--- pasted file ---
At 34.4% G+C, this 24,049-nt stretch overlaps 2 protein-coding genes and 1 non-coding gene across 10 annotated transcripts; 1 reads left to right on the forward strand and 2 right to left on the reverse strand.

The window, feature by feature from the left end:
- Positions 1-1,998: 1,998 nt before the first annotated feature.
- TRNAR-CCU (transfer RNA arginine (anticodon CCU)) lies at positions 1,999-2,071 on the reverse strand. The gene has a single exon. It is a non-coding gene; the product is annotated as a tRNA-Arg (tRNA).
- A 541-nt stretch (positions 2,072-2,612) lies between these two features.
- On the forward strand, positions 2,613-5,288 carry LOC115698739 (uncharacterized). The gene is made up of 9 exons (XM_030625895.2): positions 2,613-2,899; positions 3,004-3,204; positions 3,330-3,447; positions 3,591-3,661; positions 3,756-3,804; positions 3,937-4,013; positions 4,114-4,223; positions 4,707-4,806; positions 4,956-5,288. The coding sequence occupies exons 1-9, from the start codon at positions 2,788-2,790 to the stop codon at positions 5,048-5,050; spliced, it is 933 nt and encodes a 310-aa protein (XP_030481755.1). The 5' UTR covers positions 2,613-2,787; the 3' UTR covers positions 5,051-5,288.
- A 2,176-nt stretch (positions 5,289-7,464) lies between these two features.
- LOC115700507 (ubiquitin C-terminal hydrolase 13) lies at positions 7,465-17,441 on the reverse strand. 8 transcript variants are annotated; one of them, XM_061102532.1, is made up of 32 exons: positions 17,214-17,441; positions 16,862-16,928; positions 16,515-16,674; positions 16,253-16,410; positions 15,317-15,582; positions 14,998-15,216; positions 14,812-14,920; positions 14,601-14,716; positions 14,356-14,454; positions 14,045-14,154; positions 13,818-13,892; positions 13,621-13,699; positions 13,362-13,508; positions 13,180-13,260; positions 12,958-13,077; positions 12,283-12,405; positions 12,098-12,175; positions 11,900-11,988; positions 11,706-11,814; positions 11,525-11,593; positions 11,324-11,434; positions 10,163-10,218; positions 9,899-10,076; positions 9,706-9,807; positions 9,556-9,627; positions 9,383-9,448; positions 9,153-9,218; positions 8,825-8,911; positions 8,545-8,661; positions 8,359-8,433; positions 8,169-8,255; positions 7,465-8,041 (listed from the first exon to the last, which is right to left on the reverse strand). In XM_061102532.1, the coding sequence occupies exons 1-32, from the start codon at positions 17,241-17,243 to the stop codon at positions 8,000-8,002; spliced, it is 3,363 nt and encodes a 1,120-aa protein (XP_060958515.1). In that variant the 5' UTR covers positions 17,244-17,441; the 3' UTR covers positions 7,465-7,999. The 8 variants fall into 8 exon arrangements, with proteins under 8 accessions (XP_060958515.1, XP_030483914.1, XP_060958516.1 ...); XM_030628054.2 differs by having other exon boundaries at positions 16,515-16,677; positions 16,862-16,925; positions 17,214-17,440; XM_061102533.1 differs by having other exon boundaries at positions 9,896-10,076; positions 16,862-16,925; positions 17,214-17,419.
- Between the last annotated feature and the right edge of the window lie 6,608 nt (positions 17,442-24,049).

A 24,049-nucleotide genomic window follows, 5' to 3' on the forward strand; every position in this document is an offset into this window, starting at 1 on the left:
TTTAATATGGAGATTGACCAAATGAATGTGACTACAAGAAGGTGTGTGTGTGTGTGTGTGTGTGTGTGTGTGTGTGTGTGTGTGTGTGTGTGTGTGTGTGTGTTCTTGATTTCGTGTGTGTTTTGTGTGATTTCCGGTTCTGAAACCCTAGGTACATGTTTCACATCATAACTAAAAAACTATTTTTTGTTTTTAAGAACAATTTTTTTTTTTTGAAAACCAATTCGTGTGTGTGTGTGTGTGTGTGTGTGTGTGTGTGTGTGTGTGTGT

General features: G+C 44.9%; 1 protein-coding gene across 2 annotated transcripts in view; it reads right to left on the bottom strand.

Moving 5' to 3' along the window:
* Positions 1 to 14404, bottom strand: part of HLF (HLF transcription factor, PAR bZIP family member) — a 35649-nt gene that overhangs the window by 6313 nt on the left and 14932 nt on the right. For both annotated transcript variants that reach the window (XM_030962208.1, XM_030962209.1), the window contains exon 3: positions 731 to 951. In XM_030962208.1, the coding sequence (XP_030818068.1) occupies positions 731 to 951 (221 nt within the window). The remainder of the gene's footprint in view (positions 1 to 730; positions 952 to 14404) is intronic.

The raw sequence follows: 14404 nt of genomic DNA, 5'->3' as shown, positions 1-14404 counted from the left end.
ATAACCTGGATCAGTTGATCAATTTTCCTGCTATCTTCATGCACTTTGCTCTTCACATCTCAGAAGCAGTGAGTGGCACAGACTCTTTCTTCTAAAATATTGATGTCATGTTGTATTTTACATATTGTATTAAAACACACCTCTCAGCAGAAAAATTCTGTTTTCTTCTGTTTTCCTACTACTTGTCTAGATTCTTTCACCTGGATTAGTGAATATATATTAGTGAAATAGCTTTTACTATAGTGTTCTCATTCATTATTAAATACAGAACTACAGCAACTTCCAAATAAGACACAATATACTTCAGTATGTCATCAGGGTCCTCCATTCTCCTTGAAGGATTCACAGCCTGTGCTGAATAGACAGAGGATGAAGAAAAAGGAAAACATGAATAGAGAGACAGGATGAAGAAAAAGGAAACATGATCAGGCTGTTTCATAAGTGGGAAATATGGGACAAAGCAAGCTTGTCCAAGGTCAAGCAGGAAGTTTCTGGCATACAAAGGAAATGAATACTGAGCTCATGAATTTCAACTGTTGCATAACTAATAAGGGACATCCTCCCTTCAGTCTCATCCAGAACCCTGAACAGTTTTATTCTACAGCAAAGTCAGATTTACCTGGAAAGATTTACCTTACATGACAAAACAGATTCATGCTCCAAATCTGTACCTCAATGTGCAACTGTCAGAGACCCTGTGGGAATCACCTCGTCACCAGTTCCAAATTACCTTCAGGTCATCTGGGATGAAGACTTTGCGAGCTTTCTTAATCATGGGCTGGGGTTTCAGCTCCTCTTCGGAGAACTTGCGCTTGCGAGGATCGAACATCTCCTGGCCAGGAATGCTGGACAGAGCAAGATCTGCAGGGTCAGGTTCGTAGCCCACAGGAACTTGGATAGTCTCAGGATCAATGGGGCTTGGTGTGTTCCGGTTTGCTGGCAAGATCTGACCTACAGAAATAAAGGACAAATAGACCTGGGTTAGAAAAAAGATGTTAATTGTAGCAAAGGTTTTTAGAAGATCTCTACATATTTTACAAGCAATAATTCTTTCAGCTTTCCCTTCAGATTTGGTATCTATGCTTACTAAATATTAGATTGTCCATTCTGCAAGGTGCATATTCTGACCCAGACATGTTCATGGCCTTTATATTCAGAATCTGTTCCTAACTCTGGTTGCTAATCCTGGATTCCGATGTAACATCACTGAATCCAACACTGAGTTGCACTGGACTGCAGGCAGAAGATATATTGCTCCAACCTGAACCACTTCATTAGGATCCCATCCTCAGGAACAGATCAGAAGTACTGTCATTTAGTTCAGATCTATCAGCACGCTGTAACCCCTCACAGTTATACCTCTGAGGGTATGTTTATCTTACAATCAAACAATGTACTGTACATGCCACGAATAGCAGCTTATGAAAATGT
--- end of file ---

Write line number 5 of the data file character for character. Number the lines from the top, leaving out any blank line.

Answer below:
- A 541-nt stretch (positions 2,072-2,612) lies between these two features.